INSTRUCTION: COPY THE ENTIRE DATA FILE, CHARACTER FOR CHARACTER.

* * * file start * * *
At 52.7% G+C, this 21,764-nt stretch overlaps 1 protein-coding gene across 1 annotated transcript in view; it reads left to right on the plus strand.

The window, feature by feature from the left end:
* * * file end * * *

At 52.7% G+C, this 21,764-nt stretch overlaps 1 protein-coding gene across 1 annotated transcript in view; it reads left to right on the plus strand.

The window, feature by feature from the left end: